Gucci Case

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Gucci’s agile supply chain1
Professor Corrado Cerruti, University of Roma Tor Vergata, Italy and Professor Alan Harrison, Cranfield School of Management, UK Case date: 2005

Gucci Group: a brief overview
Gucci Group, with consolidated sales over 3.2bn, is a world-leading, multi-brand company in the fashion business. In addition to the core Gucci brand, the Group incorporated other leading brands such as Yves Saint Laurent, Sergio Rossi, Boucheron, Bottega Veneta and Balenciaga together with designer brands such as Alexander McQueen and Stella McCartney (exhibit 1). Leather goods, and in particular bags and accessories, represented the traditional core business of the group, with a growing presence in ready-to-wear clothing and shoes. The major distribution channel is directly operated stores (DOS), which contributed roughly 50% of Group turnover. Gucci is a global company, with Europe accounting for just over 40% of sales: the USA, Japan and ‘Rest of the World’ each contribute roughly 20% (exhibit 2). Gucci Group was founded in 1923 by Guccio Gucci, and developed rapidly after World War II to become internationally known as a luxury brand. In the 1970’s, arguments and legal disputes within the Gucci family brought about a rapid decline in fortunes. At the end of the 1980’s the company - in spite of the entry of the Arab investment group Investcorp – was in poor shape financially. The famous brand was also suffering because of the extensive practice of licensing. Starting in 1994 under Domenico De Sole, Gucci underwent a rapid turnaround process. This painful experience not only aimed to cut costs and locations, but also to build a modernised company. Thanks to the cheerful contributions of Creative Director Tom Ford, it also built a renewed brand. Within a five year period, De Sole – together with Tom Ford as stylist, Renato Ricci as head of human resources, Bob Singer as chief financial officer and James McArthur as director of strategy and acquisitions – managed to increase company sales almost four times (table 2). The turnaround gave Gucci a leading world-wide position, allowing the company to return to positive earnings and then to finance a strong acquisitions campaign and moved towards the present multi-brand configuration. The major acquisition was Sanofi Beautè. This company owned YSL licences and comprised two major divisions: YSL Couture for Yves Saint Laurent ready-to-wear and YSL Beauté for cosmetics and fragrances. The traditional Gucci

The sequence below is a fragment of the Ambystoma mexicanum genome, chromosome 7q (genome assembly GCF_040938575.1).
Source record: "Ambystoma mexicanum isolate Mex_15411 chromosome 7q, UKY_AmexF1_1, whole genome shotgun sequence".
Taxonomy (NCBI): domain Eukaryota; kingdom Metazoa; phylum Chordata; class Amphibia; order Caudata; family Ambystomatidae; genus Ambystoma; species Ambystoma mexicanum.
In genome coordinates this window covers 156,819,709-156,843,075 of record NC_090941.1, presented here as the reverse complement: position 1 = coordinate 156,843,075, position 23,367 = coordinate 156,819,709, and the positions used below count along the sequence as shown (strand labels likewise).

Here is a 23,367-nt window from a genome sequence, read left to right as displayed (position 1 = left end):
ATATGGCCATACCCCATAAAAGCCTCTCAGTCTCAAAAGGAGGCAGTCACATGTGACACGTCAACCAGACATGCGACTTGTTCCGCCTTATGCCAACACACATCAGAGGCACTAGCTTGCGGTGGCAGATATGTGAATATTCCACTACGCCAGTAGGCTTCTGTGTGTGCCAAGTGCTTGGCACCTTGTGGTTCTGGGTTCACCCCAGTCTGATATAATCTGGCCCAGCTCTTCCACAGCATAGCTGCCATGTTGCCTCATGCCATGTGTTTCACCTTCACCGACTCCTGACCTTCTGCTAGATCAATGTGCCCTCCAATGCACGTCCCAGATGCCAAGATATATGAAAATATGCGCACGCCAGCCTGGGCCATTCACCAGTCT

The authors would like to thank Vivencio Fernandez de Aragon - General Manager of Gucci Logistica – and Karl Heinz Hofer – Production Manager - for their support in providing us with essential information for this case: any errors are our responsibility!

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fashion and accessories division accounted for the largest part (54%) of group revenues, and of the margins (240%). However, the newly acquired brands allowed the group to nearly treble its sales in the 5 years from 1999 (1174m) to 2004 (2,544m). Following acquisition of Gucci group by Pinault Printemps-Redoute (PPR) in May 2004, a new management team led by CEO Robert Polet was set up. PPR started investing in Gucci in March 1999 in order to help Gucci management to face up to a hostile takeover bid by LVMH, one of its strongest competitors. On September 10th 2001, following a settlement with LVMH, PPR increased its interest in the company to 53%2. In April 2004, following a strategic investment agreement with LVMH, PPR offered to purchase all Gucci public shares. After the acquisition, PPR started de-listing Gucci shares from the New York Stock Exchange and Euronext Amsterdam in July 2004. Gucci Group is now the pillar of PPR Luxury Goods division. While very international in its presence, its management and its ownership, Gucci was still rooted in Florence, and in the craftsmanship strengths of the Tuscany region. All of its traditional leather production (bags and accessories) was carried out in the...
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